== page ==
Caroline Russell AM)
Are the wheels coming off the Mayor’s cycle lane programme?
August 20, 2018
London still isn’t a ‘byword for cycling’ despite the Mayor’s campaign slogan – we have a long, long road ahead before our city has enough protected bike lanes that are safe and convenient enough for anyone, aged 8 to 80, to feel they could get on their bike and go from a to b.
I asked Londoners how they feel about cycling in the city and the words and phrases that cropped up repeatedly made for depressing reading ‘I’m frightened’ ‘there’s no cycle route between my home and my work’, ‘I want to take my kids out but it doesn’t feel safe’.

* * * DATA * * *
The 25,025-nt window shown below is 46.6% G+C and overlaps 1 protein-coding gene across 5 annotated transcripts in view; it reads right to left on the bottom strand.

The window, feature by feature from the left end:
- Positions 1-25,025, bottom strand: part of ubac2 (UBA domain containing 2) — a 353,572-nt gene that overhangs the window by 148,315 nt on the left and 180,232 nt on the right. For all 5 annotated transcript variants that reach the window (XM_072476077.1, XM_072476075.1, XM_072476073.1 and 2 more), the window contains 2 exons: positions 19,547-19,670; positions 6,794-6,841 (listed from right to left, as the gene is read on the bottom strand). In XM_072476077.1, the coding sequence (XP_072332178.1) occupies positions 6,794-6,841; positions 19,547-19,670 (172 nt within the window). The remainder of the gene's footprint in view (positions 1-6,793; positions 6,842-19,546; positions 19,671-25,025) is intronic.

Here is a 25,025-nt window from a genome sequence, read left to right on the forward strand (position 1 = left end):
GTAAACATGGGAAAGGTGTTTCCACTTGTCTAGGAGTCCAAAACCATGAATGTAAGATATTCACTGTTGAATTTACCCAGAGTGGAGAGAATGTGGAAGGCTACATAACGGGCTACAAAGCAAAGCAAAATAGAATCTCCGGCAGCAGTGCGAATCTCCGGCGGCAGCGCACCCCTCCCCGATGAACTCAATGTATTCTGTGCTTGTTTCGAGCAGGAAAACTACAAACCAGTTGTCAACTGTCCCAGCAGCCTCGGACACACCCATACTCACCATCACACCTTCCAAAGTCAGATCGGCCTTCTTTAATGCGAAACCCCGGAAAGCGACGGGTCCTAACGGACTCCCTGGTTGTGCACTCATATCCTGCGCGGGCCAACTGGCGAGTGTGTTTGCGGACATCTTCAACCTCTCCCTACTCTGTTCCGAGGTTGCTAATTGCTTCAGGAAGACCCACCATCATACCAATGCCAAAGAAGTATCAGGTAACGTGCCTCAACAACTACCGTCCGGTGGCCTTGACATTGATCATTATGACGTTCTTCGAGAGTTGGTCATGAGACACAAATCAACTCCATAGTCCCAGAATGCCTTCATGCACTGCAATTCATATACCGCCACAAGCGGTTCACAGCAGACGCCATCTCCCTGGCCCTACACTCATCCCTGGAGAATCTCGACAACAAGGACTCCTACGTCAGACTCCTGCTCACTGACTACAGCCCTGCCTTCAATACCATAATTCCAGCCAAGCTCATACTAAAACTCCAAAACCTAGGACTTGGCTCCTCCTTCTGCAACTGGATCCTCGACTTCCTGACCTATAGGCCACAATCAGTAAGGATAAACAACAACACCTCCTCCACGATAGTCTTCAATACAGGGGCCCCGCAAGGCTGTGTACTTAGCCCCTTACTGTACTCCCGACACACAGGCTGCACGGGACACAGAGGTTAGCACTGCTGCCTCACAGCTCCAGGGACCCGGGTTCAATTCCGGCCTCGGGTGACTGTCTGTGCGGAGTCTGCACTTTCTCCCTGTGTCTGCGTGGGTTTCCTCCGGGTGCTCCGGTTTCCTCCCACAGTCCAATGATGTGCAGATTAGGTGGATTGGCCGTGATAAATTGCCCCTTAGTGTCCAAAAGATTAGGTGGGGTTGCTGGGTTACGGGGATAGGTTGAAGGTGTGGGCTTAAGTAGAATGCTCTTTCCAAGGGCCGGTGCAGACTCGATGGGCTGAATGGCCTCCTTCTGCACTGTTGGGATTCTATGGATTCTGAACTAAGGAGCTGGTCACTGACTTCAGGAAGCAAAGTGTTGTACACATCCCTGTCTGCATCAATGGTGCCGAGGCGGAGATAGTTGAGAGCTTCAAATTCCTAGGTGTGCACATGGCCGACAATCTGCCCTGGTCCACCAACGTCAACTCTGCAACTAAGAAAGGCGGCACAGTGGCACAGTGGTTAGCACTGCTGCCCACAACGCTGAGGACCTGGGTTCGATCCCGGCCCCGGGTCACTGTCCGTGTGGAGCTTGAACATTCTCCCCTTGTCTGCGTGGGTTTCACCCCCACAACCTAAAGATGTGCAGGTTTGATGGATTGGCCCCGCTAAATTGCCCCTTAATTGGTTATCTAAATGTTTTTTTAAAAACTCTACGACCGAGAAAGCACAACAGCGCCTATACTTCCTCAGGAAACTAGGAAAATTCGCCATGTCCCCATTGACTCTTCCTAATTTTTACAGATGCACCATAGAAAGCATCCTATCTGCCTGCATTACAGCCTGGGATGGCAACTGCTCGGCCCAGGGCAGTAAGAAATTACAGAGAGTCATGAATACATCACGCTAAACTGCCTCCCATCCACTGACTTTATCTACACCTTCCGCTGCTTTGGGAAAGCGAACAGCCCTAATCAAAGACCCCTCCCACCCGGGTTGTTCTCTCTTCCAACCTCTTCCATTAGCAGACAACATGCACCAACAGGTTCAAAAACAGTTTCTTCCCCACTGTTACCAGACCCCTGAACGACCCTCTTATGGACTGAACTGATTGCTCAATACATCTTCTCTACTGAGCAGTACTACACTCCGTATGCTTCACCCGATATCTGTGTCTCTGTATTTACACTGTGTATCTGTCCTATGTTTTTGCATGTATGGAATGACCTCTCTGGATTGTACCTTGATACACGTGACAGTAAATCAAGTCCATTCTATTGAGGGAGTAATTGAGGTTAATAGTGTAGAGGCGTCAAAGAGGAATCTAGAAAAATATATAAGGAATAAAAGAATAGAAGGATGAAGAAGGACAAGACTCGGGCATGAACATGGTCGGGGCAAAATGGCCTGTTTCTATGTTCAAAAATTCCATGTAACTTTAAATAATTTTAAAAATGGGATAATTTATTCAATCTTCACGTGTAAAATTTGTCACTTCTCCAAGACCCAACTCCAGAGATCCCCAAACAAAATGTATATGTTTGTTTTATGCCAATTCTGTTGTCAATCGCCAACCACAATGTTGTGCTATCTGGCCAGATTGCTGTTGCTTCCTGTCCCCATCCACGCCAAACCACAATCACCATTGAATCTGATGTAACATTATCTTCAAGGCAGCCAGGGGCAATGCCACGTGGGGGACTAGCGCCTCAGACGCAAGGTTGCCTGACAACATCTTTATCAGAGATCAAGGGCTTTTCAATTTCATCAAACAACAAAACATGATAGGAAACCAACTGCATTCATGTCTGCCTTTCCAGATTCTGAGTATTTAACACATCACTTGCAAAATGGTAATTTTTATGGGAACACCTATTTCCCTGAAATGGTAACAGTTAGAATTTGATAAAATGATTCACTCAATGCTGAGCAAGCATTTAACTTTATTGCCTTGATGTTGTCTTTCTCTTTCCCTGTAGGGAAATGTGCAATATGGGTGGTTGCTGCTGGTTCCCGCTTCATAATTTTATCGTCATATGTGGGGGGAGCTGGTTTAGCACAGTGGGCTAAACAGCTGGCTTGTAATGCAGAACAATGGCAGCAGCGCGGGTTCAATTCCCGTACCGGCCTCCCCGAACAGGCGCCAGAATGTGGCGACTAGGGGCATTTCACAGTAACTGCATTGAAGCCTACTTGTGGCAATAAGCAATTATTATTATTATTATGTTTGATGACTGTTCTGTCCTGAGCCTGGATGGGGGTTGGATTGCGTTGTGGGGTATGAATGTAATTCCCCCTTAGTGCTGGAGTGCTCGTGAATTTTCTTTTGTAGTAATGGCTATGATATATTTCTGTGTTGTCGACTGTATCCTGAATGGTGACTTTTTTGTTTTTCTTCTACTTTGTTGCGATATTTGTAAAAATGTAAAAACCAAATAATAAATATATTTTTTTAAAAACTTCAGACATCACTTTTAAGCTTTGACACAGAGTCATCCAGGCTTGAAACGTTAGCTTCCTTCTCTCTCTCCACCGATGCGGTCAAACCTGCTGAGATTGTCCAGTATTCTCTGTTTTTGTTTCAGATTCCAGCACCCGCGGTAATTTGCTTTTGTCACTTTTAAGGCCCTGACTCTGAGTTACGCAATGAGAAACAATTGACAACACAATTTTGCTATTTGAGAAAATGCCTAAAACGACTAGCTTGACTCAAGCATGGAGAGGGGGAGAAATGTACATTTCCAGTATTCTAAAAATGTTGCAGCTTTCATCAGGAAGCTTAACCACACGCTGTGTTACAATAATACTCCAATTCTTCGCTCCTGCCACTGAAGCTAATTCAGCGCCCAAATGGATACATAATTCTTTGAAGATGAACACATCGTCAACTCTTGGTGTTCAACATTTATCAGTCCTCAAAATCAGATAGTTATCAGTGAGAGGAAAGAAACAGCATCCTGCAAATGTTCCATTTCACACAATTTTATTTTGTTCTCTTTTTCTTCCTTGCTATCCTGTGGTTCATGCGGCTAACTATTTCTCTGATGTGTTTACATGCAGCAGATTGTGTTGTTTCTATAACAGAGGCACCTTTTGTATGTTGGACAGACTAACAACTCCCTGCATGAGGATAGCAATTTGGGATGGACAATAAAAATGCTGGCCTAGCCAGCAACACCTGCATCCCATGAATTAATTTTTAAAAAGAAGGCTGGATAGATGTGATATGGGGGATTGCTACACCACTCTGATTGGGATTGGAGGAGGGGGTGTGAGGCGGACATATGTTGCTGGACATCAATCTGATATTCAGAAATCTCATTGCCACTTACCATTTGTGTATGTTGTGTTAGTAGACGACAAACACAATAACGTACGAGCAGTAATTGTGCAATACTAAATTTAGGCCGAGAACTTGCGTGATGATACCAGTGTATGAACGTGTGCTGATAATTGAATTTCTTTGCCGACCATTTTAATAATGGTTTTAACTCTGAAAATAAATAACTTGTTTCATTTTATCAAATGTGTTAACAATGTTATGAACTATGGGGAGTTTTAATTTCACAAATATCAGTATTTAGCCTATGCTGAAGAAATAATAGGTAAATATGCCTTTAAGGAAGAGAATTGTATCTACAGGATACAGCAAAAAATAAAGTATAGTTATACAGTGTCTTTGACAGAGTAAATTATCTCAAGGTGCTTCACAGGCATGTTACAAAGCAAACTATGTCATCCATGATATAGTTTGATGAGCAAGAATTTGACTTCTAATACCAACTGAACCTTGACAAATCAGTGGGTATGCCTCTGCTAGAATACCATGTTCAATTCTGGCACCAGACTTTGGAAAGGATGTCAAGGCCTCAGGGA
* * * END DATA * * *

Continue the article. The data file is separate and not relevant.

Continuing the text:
But why isn’t London improving? The Mayor promised not only that London would be a ‘byword for cycling’ but he also committed to Sign for Cycling, specific pledges brought to him by the London Cycling Campaign, including:
- More space for cycling on main roads and at junctions
Our next Mayor must triple the number of miles of protected cycle lanes on London’s roads, to help people of all ages and abilities access the road network by bike.
- A ‘Mini-Holland’ for every London borough
- An end to lorry danger
This must include upgrading the Safer Lorry Scheme and using planning powers over major construction projects so that only the safest lorries, with ‘Direct Vision’ cabs and minimal ‘blind spots’, are allowed onto London’s streets.
To meet his promise of tripling the extent of protected cycle lanes the Mayor would have only had to keep delivering lanes at the speed they were being put in just before he was elected.
I asked him exactly what he had achieved but received a 313-word essay that didn’t contain the two numbers I had asked for.